The prevailing narrative of human history, given to us as children and reinforced constantly through our culture, is the plot of progress. As the narrative goes, we progressed from tyranny to freedom, from superstition to science, from poverty to wealth, from darkness to enlightenment. This is modernity’s origin myth. Out of it, a consensus has emerged: part of human progress is the overcoming of religion, in particular Christianity, and that the world itself is fundamentally secular.
In The Two Cities: A History of Christian Politics, Andrew Willard Jones rewrites the political history of the West with a new plot, a plot in which Christianity is true, in which human history is Church history.
The Two Cities moves through the rise and fall of empires; cycles of corruption and reform; the rise and fall of Christendom; the emergence of new political forms, such as the modern state, and new political ideologies, such as liberalism and socialism; through the horrible destruction of modern warfare; and on to the plight of contemporary Christians. These movements of history are all considered in light of their orientation toward or away from God.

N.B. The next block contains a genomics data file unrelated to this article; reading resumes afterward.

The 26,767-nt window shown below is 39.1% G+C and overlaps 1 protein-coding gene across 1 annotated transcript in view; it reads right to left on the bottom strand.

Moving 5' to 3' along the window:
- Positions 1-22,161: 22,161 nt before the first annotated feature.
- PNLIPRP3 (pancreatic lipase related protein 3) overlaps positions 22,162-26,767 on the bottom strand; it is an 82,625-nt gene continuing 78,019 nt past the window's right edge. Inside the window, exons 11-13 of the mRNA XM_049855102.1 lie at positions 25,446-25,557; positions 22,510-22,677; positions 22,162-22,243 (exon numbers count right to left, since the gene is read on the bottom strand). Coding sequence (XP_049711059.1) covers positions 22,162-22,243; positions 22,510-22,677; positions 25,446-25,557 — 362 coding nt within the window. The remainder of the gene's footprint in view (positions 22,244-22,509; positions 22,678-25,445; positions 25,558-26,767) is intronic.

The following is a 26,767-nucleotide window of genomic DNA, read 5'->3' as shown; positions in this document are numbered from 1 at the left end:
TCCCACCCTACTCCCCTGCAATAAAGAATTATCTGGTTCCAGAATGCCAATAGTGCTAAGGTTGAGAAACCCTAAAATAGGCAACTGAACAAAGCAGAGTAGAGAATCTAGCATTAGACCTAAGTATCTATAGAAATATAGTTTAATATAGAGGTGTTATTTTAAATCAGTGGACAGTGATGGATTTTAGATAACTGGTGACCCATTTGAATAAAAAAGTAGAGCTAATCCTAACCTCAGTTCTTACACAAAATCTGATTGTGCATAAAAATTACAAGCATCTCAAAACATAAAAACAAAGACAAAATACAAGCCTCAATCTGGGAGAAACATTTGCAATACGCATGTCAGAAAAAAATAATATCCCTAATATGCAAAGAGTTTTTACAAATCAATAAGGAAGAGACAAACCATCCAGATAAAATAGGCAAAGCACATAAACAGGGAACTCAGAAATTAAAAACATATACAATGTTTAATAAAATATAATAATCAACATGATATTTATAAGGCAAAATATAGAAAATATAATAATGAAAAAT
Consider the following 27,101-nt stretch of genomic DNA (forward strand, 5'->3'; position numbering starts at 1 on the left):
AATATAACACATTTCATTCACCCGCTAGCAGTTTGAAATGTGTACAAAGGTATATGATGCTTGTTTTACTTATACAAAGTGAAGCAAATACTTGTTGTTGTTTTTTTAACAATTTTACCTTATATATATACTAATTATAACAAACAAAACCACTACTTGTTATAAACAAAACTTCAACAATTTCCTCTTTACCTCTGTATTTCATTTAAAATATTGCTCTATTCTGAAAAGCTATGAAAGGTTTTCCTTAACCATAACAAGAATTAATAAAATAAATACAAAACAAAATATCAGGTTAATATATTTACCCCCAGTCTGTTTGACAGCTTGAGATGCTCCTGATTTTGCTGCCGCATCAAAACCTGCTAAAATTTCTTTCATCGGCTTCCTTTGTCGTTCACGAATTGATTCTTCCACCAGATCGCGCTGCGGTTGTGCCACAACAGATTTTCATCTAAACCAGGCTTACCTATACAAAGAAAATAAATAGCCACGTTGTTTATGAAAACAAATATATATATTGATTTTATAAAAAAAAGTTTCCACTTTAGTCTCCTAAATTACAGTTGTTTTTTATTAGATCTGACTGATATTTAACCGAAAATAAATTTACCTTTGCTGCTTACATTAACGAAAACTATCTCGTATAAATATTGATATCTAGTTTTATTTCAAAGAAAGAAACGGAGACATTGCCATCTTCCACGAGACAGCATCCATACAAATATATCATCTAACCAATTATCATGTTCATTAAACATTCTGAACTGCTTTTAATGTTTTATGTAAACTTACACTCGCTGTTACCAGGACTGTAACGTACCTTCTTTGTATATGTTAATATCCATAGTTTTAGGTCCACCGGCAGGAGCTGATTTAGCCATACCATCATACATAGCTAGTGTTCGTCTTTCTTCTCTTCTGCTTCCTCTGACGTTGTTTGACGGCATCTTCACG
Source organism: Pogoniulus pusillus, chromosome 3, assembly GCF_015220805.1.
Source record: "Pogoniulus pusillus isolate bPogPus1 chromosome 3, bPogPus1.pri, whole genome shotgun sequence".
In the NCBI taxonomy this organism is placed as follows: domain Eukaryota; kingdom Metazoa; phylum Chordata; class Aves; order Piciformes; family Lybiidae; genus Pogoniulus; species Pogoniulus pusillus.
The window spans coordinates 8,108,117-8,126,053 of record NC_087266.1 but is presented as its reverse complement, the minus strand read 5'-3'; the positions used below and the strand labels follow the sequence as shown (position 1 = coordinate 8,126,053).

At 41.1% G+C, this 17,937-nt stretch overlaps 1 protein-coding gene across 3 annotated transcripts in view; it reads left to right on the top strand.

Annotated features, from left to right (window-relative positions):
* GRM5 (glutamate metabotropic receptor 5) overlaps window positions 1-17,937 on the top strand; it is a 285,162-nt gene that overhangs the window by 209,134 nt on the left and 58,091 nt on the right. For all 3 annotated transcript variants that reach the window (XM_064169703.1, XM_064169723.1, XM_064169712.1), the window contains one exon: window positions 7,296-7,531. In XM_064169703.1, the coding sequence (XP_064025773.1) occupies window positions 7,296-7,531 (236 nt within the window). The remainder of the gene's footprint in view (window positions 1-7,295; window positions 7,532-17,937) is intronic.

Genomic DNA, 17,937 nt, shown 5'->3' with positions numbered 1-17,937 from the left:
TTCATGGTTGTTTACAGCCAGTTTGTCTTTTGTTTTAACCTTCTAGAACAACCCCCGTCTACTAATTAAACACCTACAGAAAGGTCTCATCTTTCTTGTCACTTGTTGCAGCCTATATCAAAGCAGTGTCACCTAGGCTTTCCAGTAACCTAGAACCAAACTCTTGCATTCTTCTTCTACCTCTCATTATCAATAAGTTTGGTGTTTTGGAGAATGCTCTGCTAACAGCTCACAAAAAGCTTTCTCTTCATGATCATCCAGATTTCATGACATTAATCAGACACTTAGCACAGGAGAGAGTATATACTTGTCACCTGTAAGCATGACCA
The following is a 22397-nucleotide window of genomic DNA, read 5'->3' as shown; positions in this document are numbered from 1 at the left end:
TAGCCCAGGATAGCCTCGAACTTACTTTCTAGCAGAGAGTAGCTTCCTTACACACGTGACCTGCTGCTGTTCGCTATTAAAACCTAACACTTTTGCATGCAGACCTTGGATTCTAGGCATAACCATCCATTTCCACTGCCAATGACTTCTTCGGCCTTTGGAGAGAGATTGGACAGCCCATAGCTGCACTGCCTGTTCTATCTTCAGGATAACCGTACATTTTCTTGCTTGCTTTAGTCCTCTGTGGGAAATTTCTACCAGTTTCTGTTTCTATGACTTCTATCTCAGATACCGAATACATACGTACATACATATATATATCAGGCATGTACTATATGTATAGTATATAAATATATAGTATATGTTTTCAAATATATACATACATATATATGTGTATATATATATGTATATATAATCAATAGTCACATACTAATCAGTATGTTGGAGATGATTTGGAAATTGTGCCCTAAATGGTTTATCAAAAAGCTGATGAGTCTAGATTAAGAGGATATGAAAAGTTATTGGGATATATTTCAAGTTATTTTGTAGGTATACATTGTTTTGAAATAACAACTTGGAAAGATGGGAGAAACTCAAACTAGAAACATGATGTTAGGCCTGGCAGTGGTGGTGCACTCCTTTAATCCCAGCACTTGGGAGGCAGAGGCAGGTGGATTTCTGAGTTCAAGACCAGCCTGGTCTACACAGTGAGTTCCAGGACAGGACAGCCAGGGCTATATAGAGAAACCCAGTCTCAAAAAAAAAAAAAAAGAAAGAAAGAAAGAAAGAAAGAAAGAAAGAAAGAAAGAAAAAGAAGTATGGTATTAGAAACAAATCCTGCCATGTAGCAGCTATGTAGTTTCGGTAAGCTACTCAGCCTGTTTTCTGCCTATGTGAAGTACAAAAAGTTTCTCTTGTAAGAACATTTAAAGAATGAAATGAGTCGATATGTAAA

The Two Cities advances a theory of Christian politics that is both an explanation of secular politics and a proposal for Christians seeking to navigate today’s most urgent political questions.
Andrew Willard Jones is the Director of Catholic Studies at Franciscan University of Steubenville. He is the author of Before Church and State: A Study of Social Order in the Sacramental Kingdom of St. Louis IX and a founding editor of the journal New Polity.
Editor, First Things
D. C. Schindler
Professor of Metaphysics and Anthropology,
John Paul II Institute for Studies on Marriage and Family
Associate Professor of Theology
Director of the Graduate Theology Online Program
Franciscan University of Steubenville
Sander Malmin –
Jones gives a comprehensive and comprehensible account of Church history. It starts with Adam and Eve and ends in the possible future neopagan digital technocracy, and includes theological development throughout. He also shows us how the patterns of Scripture follows all the way to contemporary times. At the end reveals the fragility of postmodernity, and how we can exploit it.
This book is great, definitely worth a re-read later on.